How can you bring your fixed expenses below 50% of your take-home income? The answer lies in part in differentiating between Needs and Wants.  Knowing what you absolutely need versus things that you would prefer to have, or things that you want, is essential to building a 50-30-20 MoneyPlan for yourself and your family.

We all have basic needs in our life — shelter, clothing, and food. Each person in the family has additional needs that cost money. However, there is a difference between Needs and Wants. A Want is something you would like to have but could live without.  It is important to discuss with your family what their Wants and Needs are and how these fit into the family’s financial plans.

A car may be a Need for the family, but a new car most likely is a Want. Would you consider a radio in the car a need? What about a CD player?  A phone in the house may be a Need for your family, but a cell phone could be a Need or a Want.

When deciding whether an item is a Need or a Want, it helps to ask yourself the following questions:

  1. Could you live without this for 6-months to a year?
  2. If you didn’t have this, could you live in safety?
  3. Would you keep spending money on this if you lost your job and had only unemployment income?
  4. Does a less expensive version of this exist that would fulfill the same function?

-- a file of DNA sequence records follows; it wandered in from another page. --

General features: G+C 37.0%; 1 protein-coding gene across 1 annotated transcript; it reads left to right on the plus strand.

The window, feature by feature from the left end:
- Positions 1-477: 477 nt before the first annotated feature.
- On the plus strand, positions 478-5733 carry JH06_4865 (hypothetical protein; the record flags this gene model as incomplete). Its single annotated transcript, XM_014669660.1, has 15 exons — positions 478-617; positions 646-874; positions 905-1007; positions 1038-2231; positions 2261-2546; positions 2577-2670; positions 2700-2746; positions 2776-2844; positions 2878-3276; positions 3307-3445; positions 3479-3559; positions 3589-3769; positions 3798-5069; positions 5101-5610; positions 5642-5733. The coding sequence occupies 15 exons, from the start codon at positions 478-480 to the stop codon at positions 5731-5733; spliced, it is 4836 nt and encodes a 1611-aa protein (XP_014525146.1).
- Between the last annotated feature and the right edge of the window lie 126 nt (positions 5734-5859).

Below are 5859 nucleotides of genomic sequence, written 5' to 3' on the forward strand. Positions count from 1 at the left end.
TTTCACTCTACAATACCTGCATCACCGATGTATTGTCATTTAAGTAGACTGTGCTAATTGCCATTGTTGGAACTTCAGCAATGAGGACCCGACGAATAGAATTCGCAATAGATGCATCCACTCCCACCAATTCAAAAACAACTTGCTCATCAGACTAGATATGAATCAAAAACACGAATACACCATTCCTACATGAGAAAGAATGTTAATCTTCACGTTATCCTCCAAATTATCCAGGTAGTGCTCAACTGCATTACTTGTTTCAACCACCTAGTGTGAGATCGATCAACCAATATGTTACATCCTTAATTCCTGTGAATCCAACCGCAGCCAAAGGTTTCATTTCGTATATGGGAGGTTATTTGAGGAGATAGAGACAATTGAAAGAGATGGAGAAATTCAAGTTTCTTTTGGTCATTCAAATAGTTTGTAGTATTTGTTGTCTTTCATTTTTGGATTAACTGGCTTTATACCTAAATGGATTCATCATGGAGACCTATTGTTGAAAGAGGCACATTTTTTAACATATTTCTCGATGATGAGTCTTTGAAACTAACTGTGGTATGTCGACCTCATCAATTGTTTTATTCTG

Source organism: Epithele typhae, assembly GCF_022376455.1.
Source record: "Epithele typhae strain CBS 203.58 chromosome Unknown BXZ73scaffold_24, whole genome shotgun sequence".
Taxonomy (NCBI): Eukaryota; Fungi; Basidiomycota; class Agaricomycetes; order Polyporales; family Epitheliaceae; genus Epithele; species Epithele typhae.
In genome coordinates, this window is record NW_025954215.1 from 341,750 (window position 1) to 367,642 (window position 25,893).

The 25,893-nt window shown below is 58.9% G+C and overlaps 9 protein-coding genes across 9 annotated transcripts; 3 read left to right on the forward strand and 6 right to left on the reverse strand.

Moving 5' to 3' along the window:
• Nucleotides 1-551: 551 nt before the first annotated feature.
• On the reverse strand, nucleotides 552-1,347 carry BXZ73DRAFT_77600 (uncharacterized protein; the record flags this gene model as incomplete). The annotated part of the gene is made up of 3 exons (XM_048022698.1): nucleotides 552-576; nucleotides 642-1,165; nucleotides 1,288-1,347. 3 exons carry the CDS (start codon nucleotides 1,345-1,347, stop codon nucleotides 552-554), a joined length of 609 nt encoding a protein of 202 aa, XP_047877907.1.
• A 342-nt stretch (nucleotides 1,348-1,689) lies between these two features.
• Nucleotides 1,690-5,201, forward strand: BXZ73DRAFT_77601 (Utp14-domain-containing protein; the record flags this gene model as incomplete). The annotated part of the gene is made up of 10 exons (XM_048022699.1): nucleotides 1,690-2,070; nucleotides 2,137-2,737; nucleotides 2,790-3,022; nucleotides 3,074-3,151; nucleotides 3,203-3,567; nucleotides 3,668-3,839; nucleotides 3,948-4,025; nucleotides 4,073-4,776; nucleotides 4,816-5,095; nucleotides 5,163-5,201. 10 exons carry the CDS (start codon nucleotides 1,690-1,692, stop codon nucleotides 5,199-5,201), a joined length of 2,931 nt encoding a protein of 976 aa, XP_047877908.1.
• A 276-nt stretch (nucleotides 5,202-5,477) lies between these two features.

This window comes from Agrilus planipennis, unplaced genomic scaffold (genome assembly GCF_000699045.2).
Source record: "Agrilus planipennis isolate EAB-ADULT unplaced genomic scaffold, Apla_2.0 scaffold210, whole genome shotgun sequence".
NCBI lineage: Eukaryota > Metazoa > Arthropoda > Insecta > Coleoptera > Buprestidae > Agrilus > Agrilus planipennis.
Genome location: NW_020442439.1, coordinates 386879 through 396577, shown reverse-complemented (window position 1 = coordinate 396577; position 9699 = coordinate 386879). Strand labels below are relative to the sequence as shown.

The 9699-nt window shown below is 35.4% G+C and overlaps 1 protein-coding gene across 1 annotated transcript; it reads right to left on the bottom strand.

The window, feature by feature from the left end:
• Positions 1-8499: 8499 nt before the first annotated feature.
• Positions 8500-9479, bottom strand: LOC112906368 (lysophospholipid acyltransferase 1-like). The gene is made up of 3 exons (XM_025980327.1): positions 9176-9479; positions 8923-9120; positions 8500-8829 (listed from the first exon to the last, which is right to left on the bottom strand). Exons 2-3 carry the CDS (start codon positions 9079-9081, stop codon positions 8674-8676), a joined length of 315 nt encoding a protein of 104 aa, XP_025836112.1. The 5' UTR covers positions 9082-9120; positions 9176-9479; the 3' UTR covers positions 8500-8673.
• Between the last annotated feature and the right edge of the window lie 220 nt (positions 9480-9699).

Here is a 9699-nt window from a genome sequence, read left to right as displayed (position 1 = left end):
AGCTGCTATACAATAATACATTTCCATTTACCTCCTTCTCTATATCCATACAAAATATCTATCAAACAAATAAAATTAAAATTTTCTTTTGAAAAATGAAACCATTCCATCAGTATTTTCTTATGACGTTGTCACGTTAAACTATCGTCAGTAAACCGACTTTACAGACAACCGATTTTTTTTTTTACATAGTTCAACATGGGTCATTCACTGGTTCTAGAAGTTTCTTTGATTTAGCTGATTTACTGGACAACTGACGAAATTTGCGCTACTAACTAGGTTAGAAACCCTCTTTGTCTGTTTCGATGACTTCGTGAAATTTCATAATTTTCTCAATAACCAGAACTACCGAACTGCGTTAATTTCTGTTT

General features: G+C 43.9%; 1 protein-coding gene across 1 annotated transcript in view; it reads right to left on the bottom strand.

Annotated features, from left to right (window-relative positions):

Now go through the list on this worksheet and mark each item as a Need or a Want. You should have each member of your family go through this list, and add their own items if necessary, to discuss your family’s Needs and Wants.  In addition to identifying Needs, think about what monthly minimum expense would satisfy this Need without the Need turning into a Want.

Take your time in completing this worksheet.  Discuss it with your family, and don’t be afraid of debating how much you actually need to spend on an expense versus how much you would want to spend on it.

Look at various items that you probably spend money on.

For each item, check whether it is a Need or a Want.

For each item that you designate as a Need, consider two things:

  1. Is a less expensive alternative available? (For example, could you find housing for less money, could you find cheaper auto insurance, could you reduce your water usage, etc.)
  2. What is the minimum amount you MUST spend on this item in order for it to qualify as a Need, rather than as a Want? (For example, electricity is a Need, but you can easily use more than what you absolutely must have. What is the absolute minimum amount that you must have?)

Compare the Monthly Minimum amounts for Needs with what you are spending on each (Worksheet 1).  For every item where you are spending more than the absolutely necessary, amount you will need to find ways to bring the cost of your Needs down to the Monthly Minimum level. In other words, you need to cut out the fat, which is the Wants portion of even the basic Needs, such as housing, food and transportation.

For a very helpful detailed discussion of how to go about trimming your fixed expenses we recommend reading Elizabeth Warren’s book: All Your Worth: The Ultimate Lifetime Money Plan.  Try to get it at your library, or buy it used online.